UK foreign minister warns of 'real' Gaza famine threat

UK foreign minister warns of 'real' Gaza famine threat
Britain's foreign minister has warned that the prospect of famine in Gaza "is real" as aid trickles in in small quantities amid Israel's ongoing bombardment.
2 min read
Several Palestinians have already died of starvation in Gaza [Getty]

British Foreign Secretary David Cameron on Sunday warned the "prospect of famine is real" in Gaza, as a Royal Navy ship headed to the Mediterranean to help set up a maritime aid corridor.

Cameron said Britain was working with the United States, Cyprus and others to set up a "new temporary pier off the coast of Gaza to get aid in as quickly and securely as possible".

"We need to continue to explore all options, including by sea and air, to ease the desperate plight of some of the world's most vulnerable people," he said.

Cyprus has vowed to continue with the humanitarian corridor despite the killing in an Israeli strike of seven aid workers unloading aid in the war-ravaged Palestinian territory.

The seven workers, including three Britons, from the World Central Kitchen (WCK) charity were killed on Monday as they left a warehouse having unloaded aid delivered by ship.

The UK also announced £9.7 million for aid, equipment and expertise to help set up the maritime corridor from Cyprus to Gaza.

A first vessel, organised by the Spanish charity Open Arms and WCK, successfully delivered its cargo to Gaza on March 15 using the corridor. The second left Cyprus on March 30.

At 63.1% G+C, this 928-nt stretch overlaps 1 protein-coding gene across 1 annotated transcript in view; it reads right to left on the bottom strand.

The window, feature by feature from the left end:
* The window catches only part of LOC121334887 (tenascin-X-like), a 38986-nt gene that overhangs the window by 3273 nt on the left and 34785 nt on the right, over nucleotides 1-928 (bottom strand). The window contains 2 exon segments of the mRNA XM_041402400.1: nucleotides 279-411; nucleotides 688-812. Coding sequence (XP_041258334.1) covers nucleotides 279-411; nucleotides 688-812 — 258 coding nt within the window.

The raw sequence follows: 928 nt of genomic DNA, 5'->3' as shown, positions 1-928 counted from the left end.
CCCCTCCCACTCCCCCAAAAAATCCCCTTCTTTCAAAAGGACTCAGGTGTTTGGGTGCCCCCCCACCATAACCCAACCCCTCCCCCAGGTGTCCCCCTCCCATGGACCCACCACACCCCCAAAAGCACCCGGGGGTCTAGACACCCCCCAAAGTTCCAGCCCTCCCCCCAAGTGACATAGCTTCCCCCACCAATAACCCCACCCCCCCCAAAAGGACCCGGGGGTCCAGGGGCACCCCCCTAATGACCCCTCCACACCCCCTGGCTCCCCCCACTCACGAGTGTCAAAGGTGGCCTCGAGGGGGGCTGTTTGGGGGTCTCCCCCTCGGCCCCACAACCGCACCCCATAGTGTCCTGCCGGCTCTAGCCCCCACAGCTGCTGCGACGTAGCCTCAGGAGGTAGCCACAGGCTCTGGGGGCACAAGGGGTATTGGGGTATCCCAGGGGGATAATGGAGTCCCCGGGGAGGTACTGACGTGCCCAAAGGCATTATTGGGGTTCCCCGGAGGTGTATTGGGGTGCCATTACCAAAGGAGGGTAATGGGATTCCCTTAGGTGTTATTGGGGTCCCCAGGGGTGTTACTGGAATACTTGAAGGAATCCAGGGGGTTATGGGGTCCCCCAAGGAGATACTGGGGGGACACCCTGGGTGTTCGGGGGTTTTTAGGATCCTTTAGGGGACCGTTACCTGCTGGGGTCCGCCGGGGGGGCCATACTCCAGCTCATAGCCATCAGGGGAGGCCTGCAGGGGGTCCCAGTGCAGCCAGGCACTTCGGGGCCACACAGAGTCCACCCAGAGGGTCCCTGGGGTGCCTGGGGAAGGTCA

Cypriot President Nikos Christodoulides said Monday that preparations were underway for a third voyage and Cyprus was coordinating with the United States, which has sent military engineers to build a port in Gaza to facilitate aid deliveries.

With the situation in Gaza increasingly dire, donors have pursued alternatives including airdrops and maritime shipments.

Live Story

But aid groups have been critical saying airdrops and maritime deliveries cannot make up for the lack of aid being delivered overland, which is at a fraction of its pre-war levels according to the UN.

Israel's unprecedented air and ground offensive has killed at least 33,137 people in Gaza, mostly women and children, and has created a disastrous humanitarian crisis in the besieged enclave where people are dying of starvation.

Israel claims it wants to defeat Hamas, which carried out a surprise attack in southern Israel on October 7, resulting in the deaths of around 1,170 people, Israeli figures show. Hamas and the Palestinian Islamic Jihad (PIJ) also took more than 250 hostages, and 129 remain in Gaza, including 34 who the army says are dead, some of whom were killed in Israeli fire.

Hamas and the PIJ say the Oct. 7 attack came in response to Israel's blockade of Gaza and Israel's continued aggression against the Palestinian people.